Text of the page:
As we rely on grocery stores, farms and orchards to supply us with nutritious fruits and vegetables, we are at the mercy of what is claimed to be organic or not, and what chemicals are applied.
According to Health Vitals, “dirty” foods are fairly clean, and organic foods are not all free of pesticides. Pesticide residues are ranked based on criteria relating to the number of different pesticide residues seen on produce type, percentage of samples with pesticide residues, and the total amount of pesticide detected.
The chronic reference dose is the maximum amount that is "okay" to have if you are eating that food every day of your life. This level, just to be safe, is 100 times less than the amount that experimental animals were able to consume with no effects. That’s a big safety margin!
So how many of the "dirty dozen" exceeded the chronic reference dose? None. So even the dirtiest of the dozen had pesticide levels that are very, very, very low.
This brings us to the original "dirty dozen." The list will always have 12 items; and if farmers increase pesticide use by a million times overnight, or abandon pesticides all together, next year’s list would not reflect this change. The list will still be a dozen items long, and the supposed “clean 15” will still endorse 15 others! These 15 are not so innocent either: in a test by Environmental Working Group, the fruit/vegetable with the highest dose of pesticide was strawberries.
The 2017 list of the "dirty dozen" include: grapes, nectarines, apples, celery, tomatoes, peaches, strawberries, sweet bell peppers, cherries, cucumbers, spinach and potatoes. The 2017 "clean 15" include: sweet corn, pineapples, avocados, cabbage, onions, sweet peas frozen, papayas, asparagus, mangoes, eggplants, honeydews melon, kiwis, cantaloupes, cauliflower and grapefruits.
If you are trying to avoid pesticide risk, buying organic won’t necessarily reduce your pesticide intake. The national list of approved pesticides for organic certified farmers include some fairly toxic substances, like copper sulfate, with little to no regulations to how much a farmer may use.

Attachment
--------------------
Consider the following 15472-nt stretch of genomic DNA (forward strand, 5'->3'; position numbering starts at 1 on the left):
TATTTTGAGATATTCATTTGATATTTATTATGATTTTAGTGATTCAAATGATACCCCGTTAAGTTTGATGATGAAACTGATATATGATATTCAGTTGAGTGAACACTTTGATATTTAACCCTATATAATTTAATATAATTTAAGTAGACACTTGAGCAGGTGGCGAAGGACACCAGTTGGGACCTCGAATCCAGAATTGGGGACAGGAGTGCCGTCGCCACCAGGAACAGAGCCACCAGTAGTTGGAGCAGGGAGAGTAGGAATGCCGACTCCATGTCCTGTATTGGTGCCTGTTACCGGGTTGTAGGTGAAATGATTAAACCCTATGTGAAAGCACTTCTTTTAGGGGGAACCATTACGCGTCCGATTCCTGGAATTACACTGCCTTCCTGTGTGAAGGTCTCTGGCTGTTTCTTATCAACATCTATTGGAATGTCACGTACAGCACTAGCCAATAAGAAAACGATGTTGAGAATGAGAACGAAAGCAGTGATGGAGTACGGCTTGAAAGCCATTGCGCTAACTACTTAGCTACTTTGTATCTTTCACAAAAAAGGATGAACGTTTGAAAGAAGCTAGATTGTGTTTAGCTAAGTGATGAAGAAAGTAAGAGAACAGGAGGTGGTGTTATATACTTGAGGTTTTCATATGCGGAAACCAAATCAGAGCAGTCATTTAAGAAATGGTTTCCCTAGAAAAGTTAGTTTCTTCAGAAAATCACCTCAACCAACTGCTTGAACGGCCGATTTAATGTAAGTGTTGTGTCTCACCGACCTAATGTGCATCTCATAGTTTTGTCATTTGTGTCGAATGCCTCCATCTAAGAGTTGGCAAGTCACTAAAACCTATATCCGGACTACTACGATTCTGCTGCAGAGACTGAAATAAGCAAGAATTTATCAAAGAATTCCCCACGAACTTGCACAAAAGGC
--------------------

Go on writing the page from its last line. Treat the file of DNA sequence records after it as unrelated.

And, the once used and now banned Rotenone was used because it was from a plant rather than a synthetic source, showing that not all organic pesticides are necessarily better for the environment either. Many grocery stores have an organic section, but rarely are they sequestered far enough from the rest of the other fruits and vegetable to not be cross-contaminated.
So, what are your options this spring and summer for fruits and vegetables? Grow your own! One or two tomato plants may yield more than you really need, and the remaining 11 "dirty dozen "may be purchased from local growers.
Do your research and ask your vendors where they grow their goods and if they use chemicals. You may see their goods in commercial boxes making one wonder if they use the boxes for transport or did they purchase the goods with the box. Support your local growers and keep an eye out for farmers markets in our area.
The LifeSpan Center is located at 11021 E. County Road 800N, Charleston. The telephone number is 217-639-5150. Come join us each weekday at noon for “Lunch at LifeSpan.”
Peace Meals, sponsored by Sarah Bush Lincoln Health Center, are served Monday through Friday at a suggested donation of $3.50. To register, reserve a lunch or learn more, call 217-345-1800.